Yoga Is Not About Fixing Others [Podcast Episode 9]

In episode 9, Amber and Jivana talk about a recent article Jivana has featured with Yoga Journal talking about yoga’s response to disabilities and illness. Together they explore the belief that folks with disabilities or illness need to be fixed or cured, especially within yoga spaces. Jivana talks in depth about the connection between ableism and white supremacy, making it pervasive and easy to ignore by those who think they are unaffected. Jivana also shares more about the ways ableism is upheld in our wellness spaces by centering healing and curing people. This episode invites us all to investigate the stories we hold about our bodies, disabilities, illness, death, and yoga’s place aside those identities and life transitions. 

Listen to Episode 9

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Episode 9 Yoga Is Not About Fixing Others 

In this episode, Amber & Jivana discuss:

  • The difference between a medical model of disabilities and the cultural model of disabilities 
  • How yoga communities deal with disabilities and illness
  • The push from disabilities communities to embrace disabilities as an identity 
  • How the move from person first language to identity first language to is showing up in different communities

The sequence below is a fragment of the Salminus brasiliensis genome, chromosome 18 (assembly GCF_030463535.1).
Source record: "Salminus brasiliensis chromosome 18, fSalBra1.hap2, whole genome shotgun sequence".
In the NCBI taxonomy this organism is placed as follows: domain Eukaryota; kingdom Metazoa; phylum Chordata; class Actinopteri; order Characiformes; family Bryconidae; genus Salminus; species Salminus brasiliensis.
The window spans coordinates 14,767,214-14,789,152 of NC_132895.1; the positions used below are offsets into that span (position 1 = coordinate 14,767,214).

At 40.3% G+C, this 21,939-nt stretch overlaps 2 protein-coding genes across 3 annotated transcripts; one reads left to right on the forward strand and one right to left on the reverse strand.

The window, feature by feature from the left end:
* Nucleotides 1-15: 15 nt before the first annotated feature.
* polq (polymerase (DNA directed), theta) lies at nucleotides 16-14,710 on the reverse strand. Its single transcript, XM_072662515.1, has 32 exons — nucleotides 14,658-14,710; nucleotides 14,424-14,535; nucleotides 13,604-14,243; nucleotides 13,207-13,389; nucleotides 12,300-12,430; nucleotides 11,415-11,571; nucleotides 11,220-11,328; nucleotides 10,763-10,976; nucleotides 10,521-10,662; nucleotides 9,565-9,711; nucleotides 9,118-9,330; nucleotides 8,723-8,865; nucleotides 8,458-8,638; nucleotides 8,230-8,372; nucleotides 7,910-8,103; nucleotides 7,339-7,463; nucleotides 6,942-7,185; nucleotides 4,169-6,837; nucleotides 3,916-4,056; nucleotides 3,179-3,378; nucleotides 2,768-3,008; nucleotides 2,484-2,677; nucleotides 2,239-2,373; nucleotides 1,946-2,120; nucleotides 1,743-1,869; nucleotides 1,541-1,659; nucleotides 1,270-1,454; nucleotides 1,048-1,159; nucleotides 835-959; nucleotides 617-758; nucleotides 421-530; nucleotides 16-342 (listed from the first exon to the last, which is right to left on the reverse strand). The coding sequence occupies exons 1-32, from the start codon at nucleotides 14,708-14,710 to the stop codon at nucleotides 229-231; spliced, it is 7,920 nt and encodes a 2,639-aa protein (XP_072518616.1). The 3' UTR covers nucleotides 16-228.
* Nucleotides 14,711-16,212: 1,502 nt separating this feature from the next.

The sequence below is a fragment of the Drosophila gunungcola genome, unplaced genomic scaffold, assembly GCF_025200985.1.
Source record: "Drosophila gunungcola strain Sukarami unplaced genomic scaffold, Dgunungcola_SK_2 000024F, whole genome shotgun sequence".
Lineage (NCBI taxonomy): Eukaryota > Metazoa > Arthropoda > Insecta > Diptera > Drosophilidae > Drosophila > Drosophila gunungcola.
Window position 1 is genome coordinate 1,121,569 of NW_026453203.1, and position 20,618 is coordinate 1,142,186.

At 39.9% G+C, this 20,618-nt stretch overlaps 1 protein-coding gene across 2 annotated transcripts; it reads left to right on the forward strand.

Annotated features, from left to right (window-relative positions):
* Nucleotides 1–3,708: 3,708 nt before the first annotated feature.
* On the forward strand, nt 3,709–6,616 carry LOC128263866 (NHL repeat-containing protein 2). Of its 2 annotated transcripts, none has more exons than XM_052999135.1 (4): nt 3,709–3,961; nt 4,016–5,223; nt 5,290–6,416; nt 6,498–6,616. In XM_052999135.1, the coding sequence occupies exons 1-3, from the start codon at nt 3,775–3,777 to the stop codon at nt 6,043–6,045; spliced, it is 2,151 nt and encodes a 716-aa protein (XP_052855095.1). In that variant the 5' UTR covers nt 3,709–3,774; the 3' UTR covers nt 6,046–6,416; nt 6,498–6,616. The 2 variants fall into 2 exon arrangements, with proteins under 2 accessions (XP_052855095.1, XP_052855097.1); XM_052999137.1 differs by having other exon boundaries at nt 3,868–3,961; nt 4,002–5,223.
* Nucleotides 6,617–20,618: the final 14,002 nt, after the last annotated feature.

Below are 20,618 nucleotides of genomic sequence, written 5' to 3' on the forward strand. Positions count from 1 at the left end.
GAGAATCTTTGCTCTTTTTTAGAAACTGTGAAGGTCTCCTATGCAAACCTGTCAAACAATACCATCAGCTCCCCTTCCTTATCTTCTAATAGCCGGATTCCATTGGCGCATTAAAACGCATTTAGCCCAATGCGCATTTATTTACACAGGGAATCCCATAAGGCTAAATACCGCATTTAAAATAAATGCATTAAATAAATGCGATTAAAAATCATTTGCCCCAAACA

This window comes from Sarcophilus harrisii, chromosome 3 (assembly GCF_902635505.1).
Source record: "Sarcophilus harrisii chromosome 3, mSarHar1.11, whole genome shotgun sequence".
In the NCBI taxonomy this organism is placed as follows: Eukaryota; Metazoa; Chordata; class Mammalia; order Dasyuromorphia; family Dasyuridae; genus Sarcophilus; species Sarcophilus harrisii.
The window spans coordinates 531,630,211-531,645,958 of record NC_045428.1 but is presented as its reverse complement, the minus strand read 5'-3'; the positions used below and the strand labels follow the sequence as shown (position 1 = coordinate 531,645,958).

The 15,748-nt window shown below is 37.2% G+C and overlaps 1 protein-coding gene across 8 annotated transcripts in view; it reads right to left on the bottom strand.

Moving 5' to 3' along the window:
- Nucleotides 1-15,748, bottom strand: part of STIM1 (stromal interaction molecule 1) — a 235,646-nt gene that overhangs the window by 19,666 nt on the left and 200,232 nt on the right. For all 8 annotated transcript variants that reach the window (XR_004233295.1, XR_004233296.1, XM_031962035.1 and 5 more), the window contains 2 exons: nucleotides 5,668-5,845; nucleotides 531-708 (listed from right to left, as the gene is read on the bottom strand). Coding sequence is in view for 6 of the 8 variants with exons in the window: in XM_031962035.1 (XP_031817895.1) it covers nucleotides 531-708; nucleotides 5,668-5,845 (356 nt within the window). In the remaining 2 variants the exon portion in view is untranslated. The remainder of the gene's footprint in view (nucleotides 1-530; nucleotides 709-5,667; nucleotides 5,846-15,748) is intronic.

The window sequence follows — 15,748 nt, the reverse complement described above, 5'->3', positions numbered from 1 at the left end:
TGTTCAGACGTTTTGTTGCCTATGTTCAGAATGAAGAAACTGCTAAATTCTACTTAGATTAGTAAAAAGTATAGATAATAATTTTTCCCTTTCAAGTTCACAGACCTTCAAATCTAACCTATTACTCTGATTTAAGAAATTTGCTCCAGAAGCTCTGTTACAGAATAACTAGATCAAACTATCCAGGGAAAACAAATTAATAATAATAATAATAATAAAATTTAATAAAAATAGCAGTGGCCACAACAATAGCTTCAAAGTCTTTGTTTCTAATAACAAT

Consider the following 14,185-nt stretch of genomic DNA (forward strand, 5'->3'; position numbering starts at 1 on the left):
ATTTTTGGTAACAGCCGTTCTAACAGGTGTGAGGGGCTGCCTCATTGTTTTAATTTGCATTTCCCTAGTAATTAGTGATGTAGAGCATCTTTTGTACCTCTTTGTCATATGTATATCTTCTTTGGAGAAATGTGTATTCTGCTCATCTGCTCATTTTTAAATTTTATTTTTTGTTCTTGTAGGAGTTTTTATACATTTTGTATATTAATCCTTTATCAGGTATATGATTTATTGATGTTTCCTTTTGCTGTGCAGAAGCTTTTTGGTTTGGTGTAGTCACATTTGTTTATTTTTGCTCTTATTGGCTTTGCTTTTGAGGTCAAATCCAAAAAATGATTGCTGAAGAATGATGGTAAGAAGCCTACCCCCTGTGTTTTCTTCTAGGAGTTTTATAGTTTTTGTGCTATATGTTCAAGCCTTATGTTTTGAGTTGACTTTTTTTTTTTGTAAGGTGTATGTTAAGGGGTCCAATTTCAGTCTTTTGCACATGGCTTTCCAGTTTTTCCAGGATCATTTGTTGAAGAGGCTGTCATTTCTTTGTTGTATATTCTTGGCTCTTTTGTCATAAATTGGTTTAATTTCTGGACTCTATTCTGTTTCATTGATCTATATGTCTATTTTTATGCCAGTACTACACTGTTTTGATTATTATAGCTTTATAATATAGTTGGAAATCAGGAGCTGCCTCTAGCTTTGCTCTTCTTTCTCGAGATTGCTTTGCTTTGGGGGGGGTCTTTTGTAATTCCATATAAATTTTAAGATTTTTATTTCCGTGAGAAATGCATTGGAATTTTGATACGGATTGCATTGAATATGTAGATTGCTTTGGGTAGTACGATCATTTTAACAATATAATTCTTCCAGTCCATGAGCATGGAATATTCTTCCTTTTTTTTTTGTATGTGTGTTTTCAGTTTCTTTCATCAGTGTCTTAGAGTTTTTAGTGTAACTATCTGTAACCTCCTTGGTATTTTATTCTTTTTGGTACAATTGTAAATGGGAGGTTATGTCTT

• How the ableism in our society is the obstacle or limitation, not disabilities 
  • How white supremacy is the root of ableism 
  • The danger of focusing on the physical aspects of the practice and the importance of teaching the complete practice
  • How upholding “advanced asana” as “advanced yoga” upholds ableism
  • How positioning healing or curing as the goal of yoga upholds the belief that folks with disabilities or different bodies need to be fixed
  • How Jivana’s experience of witnessing how yoga can serve those who are dying
  • The importance of yoga to support our inevitable transition to death
  • How the role of yoga teachers is to support their inner journey, not to fix others

Today’s inquiry

Each week we’ll leave you with a powerful question. We encourage you to sit in inquiry with this question, write about it, discuss it with another community member on this path. Today, we invite you to reflect on this question:

Does the ability to perform advanced asana make you an “advanced yogi”?

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